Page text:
For more than a century, theorists of cognitive development have embraced some form of the thesis that cognitive development proceeds from concrete to abstract knowledge. In contrast to this view, we suggest an abstract to concrete shift in the development of biological thought. In five studies we examine children's expectations for what could be inside animals and machines and we find that children of all ages respond systematically, revealing abstract expectations for how the insides of animals and machines should differ. By 8 years, children seem to have more concrete expectations for the nature of insides, and are substantially more accurate than preschoolers. More broadly, we suspect that an abstract to concrete progression may capture important features of how knowledge develops in the realm of biological thought and in many other areas of understanding as well.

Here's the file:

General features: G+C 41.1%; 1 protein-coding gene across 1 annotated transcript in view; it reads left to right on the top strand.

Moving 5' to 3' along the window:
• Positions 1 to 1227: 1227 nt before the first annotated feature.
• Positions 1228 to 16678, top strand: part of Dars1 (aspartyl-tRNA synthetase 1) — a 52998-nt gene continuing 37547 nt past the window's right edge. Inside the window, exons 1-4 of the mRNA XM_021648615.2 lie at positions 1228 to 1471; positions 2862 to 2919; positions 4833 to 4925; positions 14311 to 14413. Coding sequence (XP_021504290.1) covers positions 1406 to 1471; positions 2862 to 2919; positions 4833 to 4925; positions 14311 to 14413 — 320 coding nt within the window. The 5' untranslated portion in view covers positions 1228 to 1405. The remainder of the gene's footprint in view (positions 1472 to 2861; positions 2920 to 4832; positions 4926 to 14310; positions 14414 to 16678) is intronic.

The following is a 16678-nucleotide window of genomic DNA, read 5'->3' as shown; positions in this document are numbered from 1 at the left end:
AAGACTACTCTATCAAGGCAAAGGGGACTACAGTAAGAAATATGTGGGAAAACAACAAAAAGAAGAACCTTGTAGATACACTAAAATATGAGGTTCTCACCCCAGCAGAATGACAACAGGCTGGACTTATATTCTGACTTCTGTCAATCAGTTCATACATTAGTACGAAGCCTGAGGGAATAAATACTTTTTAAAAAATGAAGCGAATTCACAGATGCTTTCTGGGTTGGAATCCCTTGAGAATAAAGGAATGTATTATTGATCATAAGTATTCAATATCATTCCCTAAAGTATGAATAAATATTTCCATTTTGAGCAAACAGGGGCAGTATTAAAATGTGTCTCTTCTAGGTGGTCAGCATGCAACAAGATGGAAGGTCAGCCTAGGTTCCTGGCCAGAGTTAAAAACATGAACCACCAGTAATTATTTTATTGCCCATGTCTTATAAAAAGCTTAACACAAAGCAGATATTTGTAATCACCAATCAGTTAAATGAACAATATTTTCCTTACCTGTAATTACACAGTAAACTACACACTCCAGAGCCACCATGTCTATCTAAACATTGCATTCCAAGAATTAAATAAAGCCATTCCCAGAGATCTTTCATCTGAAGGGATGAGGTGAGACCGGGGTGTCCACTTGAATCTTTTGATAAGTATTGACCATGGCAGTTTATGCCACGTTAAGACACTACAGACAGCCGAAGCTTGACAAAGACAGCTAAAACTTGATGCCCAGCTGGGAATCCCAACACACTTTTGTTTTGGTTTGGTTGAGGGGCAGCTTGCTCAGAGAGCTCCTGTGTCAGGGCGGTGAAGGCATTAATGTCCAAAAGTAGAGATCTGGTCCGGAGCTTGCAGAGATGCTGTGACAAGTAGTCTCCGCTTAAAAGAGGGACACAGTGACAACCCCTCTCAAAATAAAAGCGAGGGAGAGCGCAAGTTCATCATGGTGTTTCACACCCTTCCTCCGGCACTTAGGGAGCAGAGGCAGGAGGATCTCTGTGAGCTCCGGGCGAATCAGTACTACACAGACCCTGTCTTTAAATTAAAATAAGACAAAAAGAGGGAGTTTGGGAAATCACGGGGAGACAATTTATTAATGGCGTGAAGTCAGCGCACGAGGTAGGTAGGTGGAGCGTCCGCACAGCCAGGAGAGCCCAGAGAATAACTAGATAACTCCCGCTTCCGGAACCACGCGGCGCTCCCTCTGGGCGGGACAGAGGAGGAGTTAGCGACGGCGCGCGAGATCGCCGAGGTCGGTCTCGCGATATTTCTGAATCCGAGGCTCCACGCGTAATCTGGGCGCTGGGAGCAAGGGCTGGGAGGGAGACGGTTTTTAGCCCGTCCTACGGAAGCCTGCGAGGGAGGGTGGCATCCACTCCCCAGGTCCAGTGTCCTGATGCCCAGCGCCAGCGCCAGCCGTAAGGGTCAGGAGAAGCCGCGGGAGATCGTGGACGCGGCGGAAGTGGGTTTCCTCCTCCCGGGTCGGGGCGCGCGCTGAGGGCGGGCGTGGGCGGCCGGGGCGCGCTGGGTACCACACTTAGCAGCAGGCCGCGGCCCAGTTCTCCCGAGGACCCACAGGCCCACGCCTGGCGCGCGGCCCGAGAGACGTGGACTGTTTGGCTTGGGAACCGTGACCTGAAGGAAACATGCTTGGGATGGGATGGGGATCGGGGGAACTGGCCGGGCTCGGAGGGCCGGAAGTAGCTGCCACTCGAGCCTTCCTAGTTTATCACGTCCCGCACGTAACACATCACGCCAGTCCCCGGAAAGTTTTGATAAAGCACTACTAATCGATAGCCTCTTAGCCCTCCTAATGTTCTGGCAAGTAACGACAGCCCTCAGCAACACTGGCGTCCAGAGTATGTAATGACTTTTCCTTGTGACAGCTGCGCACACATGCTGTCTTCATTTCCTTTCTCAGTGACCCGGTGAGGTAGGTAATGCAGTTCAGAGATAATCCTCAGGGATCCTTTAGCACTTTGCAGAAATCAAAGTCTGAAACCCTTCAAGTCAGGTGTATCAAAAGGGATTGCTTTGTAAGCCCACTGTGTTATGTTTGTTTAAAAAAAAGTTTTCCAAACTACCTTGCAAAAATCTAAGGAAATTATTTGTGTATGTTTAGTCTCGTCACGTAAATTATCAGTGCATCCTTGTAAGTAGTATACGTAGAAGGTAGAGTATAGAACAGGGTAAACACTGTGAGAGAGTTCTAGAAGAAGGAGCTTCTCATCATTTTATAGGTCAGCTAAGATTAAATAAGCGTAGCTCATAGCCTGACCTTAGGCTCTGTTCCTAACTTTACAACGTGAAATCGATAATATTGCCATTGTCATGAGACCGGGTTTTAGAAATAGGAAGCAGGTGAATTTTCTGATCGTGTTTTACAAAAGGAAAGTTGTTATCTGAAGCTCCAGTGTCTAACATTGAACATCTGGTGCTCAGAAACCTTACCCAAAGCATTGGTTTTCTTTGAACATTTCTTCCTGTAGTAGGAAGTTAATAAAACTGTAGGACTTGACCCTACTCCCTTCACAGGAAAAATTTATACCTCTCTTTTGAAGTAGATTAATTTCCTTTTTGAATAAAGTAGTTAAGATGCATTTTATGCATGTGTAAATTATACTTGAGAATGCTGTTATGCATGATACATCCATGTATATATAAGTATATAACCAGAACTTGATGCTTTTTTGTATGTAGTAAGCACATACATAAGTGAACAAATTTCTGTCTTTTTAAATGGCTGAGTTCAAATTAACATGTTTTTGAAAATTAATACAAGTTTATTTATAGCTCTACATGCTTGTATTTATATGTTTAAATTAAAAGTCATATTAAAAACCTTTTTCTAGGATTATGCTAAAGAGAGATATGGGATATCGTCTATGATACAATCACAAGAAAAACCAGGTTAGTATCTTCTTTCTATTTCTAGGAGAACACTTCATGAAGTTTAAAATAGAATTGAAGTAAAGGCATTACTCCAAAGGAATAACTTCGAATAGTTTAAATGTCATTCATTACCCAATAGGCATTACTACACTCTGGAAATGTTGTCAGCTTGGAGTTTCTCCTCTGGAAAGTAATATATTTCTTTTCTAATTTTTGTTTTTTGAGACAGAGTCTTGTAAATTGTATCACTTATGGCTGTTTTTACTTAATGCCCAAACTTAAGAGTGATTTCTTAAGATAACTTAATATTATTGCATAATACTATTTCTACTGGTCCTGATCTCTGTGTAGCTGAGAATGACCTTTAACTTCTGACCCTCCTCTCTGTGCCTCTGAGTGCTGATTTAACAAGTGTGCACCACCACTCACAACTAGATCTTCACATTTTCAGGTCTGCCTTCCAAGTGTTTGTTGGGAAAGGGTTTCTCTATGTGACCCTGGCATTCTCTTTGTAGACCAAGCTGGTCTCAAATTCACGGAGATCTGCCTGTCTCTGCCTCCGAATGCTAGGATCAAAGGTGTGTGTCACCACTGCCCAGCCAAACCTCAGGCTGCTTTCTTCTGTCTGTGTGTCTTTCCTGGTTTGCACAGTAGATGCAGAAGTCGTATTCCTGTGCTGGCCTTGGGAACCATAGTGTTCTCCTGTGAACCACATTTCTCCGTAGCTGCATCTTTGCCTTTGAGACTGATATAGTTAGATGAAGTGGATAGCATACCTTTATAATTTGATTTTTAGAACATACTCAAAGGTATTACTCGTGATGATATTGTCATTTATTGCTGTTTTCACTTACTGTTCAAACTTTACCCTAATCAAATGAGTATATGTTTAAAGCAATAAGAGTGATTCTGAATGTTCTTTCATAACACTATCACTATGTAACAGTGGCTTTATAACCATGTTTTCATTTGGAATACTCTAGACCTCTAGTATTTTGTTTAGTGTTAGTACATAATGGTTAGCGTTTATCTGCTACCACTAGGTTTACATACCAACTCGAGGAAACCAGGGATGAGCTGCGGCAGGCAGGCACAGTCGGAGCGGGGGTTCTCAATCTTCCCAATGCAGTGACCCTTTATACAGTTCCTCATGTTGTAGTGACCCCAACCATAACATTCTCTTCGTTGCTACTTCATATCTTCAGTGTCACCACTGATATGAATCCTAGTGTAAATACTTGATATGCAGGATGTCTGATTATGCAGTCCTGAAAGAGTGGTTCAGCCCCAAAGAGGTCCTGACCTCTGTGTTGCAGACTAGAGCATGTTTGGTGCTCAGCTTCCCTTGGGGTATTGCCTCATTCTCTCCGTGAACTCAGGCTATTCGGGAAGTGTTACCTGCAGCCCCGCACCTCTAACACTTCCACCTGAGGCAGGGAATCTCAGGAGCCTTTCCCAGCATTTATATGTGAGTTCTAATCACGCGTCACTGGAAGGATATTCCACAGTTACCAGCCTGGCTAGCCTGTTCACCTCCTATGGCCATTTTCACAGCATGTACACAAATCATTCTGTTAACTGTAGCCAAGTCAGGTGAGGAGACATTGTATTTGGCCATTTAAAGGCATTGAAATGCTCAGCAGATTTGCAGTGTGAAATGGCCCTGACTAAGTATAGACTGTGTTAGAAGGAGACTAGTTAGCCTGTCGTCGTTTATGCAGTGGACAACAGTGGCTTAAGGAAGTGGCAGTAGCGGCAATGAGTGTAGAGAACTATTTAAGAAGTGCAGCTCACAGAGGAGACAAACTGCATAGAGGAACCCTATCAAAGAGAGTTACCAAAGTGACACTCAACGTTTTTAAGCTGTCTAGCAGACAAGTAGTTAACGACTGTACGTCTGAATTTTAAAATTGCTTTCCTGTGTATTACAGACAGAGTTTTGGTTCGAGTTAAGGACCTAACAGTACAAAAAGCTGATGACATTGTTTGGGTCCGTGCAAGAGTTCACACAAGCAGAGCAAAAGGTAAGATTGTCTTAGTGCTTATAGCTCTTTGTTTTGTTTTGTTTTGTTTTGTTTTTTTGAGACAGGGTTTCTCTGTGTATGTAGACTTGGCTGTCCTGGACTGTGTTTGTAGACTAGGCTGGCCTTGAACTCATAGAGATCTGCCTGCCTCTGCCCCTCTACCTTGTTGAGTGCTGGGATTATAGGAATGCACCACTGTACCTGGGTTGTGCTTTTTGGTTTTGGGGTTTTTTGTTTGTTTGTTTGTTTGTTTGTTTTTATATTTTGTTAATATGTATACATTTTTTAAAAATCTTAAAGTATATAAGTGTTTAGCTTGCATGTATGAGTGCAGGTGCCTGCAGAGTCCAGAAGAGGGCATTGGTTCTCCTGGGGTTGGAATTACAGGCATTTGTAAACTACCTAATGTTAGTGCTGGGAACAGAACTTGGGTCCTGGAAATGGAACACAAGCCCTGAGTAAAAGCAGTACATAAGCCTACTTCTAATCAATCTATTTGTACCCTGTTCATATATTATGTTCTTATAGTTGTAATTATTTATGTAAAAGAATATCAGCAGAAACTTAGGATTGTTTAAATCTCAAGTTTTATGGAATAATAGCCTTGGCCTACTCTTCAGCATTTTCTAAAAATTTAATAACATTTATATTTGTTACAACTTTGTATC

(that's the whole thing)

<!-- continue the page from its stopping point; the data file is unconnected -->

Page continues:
ASJC Scopus subject areas
- Experimental and Cognitive Psychology
- Language and Linguistics
- Developmental and Educational Psychology
- Linguistics and Language
- Cognitive Neuroscience